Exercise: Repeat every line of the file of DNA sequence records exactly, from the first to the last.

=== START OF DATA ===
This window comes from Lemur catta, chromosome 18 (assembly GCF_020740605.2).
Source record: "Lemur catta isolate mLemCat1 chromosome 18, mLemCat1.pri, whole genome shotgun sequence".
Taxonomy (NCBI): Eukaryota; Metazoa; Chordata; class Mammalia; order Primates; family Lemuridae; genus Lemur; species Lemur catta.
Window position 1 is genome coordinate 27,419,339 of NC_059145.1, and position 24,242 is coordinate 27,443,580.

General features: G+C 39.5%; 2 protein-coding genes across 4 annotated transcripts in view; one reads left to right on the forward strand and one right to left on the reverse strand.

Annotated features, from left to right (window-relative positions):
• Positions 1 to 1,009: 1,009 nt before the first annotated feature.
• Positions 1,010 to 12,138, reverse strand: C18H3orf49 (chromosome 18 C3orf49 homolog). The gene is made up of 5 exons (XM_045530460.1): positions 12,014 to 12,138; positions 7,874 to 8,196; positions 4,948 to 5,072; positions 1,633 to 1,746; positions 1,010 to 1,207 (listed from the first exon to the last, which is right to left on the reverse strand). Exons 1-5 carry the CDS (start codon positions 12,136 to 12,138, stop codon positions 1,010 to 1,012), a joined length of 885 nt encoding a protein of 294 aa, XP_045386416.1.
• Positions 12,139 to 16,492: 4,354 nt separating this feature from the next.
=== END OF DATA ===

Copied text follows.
This window comes from Lemur catta, chromosome 18 (assembly GCF_020740605.2).
Source record: "Lemur catta isolate mLemCat1 chromosome 18, mLemCat1.pri, whole genome shotgun sequence".
Taxonomy (NCBI): Eukaryota; Metazoa; Chordata; class Mammalia; order Primates; family Lemuridae; genus Lemur; species Lemur catta.
Window position 1 is genome coordinate 27,419,339 of NC_059145.1, and position 24,242 is coordinate 27,443,580.

General features: G+C 39.5%; 2 protein-coding genes across 4 annotated transcripts in view; one reads left to right on the forward strand and one right to left on the reverse strand.

Annotated features, from left to right (window-relative positions):
• Positions 1 to 1,009: 1,009 nt before the first annotated feature.
• Positions 1,010 to 12,138, reverse strand: C18H3orf49 (chromosome 18 C3orf49 homolog). The gene is made up of 5 exons (XM_045530460.1): positions 12,014 to 12,138; positions 7,874 to 8,196; positions 4,948 to 5,072; positions 1,633 to 1,746; positions 1,010 to 1,207 (listed from the first exon to the last, which is right to left on the reverse strand). Exons 1-5 carry the CDS (start codon positions 12,136 to 12,138, stop codon positions 1,010 to 1,012), a joined length of 885 nt encoding a protein of 294 aa, XP_045386416.1.
• Positions 12,139 to 16,492: 4,354 nt separating this feature from the next.